Councils are fighting for the right to partially decriminalise speeding so that they can fine drivers and keep the money, The Telegraph can disclose.

London Councils, which represents all 32 local authorities across the capital, is lobbying the Government to allow them to fine drivers who breach lower speed limits.

But campaign groups warned that such a move could put safety at risk and lead to motorists being used as a “cash cow”.

It has emerged amid warnings about the growing power of local authorities, which issued over six million fines last year, including for parking and littering.

It was announced last month that all councils will also be given the power to issue £70 fines for minor traffic offences including driving in a bus lane and stopping in a yellow box at a junction.

But London Councils wants the Government to go further and change legislation to give them the power to enforce minor speeding offences, which are currently dealt with by the police. Its proposals would allow them to issue civil penalties to those speeding in zones of 30mph or under.

Civil penalties would hand money to councils

Because it would be a civil penalty, the fines could not be challenged in court and, unlike the police who hand fines to the Treasury, councils would be able to keep the money.

Josie Appleton, director of the campaign group Manifesto Club, said: “Speeding is a serious matter and it should be punished impartially by officers working in the public interest.

“Councils are not set up to play this role, and there are real concerns that speeding would be treated as a cash cow as is the case with council parking fines.”

Plans seen by The Telegraph argue that councils across London should be allowed to deal with speeding in 30mph or below limits as a civil matter.

If the driver is travelling at more than 10mph over the limit they would be referred to the police, the proposed changes to the Police, Crime, Sentencing and Courts Bill state.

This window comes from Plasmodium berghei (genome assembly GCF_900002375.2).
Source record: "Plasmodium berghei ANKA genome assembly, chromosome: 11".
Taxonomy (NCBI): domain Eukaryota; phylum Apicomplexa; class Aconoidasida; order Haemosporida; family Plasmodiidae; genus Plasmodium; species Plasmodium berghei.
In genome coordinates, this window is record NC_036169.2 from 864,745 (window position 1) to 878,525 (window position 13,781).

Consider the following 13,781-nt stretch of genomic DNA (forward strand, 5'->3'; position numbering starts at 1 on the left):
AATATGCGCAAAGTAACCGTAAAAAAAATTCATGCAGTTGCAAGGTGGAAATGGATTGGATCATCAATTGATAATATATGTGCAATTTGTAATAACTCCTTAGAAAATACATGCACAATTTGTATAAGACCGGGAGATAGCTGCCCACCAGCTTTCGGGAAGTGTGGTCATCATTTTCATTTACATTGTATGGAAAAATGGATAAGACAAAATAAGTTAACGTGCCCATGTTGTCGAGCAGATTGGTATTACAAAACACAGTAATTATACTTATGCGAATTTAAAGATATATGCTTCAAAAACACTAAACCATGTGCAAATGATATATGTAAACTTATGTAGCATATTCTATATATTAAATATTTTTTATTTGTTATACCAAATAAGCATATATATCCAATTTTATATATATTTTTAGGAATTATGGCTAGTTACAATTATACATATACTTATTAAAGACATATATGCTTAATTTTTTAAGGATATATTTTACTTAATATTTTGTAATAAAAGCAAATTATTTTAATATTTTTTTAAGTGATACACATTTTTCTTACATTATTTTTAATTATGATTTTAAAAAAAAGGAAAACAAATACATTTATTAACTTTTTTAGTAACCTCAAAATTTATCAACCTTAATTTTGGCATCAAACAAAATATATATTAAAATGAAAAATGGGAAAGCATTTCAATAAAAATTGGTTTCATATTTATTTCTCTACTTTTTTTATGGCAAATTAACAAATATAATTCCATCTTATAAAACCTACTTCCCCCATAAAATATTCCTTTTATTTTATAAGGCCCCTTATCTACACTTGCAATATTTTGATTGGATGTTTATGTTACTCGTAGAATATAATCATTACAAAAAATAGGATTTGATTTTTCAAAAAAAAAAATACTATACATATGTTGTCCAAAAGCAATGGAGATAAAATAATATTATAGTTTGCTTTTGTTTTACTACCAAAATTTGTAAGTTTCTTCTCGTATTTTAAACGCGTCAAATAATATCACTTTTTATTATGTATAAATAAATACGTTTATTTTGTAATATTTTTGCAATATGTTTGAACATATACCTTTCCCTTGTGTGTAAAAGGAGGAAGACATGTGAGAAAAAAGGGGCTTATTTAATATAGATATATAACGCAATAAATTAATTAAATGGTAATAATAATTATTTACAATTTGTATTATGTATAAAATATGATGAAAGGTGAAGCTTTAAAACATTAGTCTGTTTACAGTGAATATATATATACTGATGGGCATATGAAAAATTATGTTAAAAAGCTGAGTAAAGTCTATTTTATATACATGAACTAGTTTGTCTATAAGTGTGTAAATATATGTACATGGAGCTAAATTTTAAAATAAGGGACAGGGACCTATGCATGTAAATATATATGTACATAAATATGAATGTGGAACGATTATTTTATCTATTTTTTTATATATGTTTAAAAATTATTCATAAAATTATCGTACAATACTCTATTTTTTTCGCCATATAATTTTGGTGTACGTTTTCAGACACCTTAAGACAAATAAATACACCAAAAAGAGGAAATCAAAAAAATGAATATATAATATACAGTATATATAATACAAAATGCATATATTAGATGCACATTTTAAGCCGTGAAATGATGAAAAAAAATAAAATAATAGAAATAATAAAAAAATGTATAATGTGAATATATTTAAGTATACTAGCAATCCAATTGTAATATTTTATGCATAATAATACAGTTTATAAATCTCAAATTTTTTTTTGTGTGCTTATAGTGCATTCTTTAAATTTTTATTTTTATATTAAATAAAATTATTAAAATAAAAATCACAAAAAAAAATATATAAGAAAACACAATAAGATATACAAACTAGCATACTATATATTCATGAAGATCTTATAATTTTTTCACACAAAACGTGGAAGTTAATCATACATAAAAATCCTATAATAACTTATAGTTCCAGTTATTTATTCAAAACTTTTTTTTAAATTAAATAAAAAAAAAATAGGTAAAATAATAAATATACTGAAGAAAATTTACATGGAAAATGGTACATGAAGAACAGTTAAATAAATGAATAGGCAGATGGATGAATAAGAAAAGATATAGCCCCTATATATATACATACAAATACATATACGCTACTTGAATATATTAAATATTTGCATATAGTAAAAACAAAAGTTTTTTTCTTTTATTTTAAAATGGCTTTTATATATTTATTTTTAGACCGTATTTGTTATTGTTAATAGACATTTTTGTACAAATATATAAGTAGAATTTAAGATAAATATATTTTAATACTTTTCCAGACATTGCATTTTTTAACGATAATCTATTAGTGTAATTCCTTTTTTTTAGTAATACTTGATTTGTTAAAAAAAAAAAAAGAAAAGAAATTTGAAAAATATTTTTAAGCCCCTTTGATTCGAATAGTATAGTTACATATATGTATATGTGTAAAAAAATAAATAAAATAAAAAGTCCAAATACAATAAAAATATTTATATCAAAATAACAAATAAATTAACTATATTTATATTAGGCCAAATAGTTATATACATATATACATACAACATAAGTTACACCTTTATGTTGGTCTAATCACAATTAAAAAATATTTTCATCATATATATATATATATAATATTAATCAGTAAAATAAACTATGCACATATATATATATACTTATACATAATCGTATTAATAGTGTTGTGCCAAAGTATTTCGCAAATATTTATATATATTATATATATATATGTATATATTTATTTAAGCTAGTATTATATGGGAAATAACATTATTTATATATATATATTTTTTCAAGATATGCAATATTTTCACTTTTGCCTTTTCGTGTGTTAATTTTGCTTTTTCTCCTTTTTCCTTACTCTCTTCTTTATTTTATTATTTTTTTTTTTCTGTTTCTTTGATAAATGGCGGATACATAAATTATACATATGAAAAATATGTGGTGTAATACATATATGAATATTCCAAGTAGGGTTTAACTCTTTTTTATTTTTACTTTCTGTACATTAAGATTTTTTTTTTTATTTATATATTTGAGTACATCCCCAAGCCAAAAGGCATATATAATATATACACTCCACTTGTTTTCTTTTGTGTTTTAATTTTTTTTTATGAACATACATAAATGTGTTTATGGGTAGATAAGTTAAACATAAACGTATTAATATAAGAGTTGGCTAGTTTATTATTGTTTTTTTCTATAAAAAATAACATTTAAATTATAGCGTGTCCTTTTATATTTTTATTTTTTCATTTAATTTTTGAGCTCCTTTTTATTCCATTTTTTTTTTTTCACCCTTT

London Councils is also suggesting that they should be given the power to run their own speed awareness courses.

Officers freed to ‘concentrate on more significant aspects of policing’

It adds that the “benefit” of decriminalisation is that “authorities would retain any revenue” and it would free up officers to “concentrate on the more significant aspects of policing at a time where the number of traffic officers is declining, and resources are limited”.

The organisation, which also provided evidence to the Government’s Roads Policing consultation, has recognised that any changes are “likely to take several years”.

Cllr Claire Holland, chair of their transport committee, raised the issue in June last year with Baroness Vere of Norbiton, a transport minister, warning that “police enforcement is inadequately resourced and severely limits the ability of authorities to protect their residents from the negative safety impacts of poor speed compliance”.

However, Baroness Vere declined a request to meet, with her office stating that the department has “no plans to bring forward such legislation, which it believes to be detrimental to speed enforcement”.

Noting that such a serious offence had never been decriminalised, the letter added: “We are concerned that enforcement of civil penalties is not subject to the same rigorous scrutiny as criminal enforcement and this would affect public confidence and the level of support.”

Despite the comments, partial decriminalisation “remains a primary goal for London Councils” and is part of their agenda for the next two years, meeting minutes show.

‘Drivers will draw one conclusion: this proposal is more about money’

Jack Cousens, head of roads policy for the AA, warned that “speeding kills” and decriminalisation should be “avoided at all costs”.

“There is a big difference between policing bus lanes compared to policing speeding vehicles,” he said.

“Residents would rather their council focus on emptying the bins on time, while the police enforce the law. Drivers will draw one sure conclusion: this proposal is more about the money it would generate, not the fair and balanced enforcement of criminal law.”

A London Councils spokesman said that enforcement against speeding drivers remained “relatively low” and that in order for limits to work there needs to be the deterrent of getting caught.

“The proposal aims to see excessive speed become a thing of the past, saving thousands of lives and preventing life-changing injuries every year,” a spokesman said. 

“Until driver behaviour and attitudes towards speed finally change for the better, it is possible that some local authorities would see an increase in revenue from fines in the short term, but this will be reinvested in local road safety measures that will do further good.”

It added that motorists would be able to appeal sanctions in a similar way to parking fines.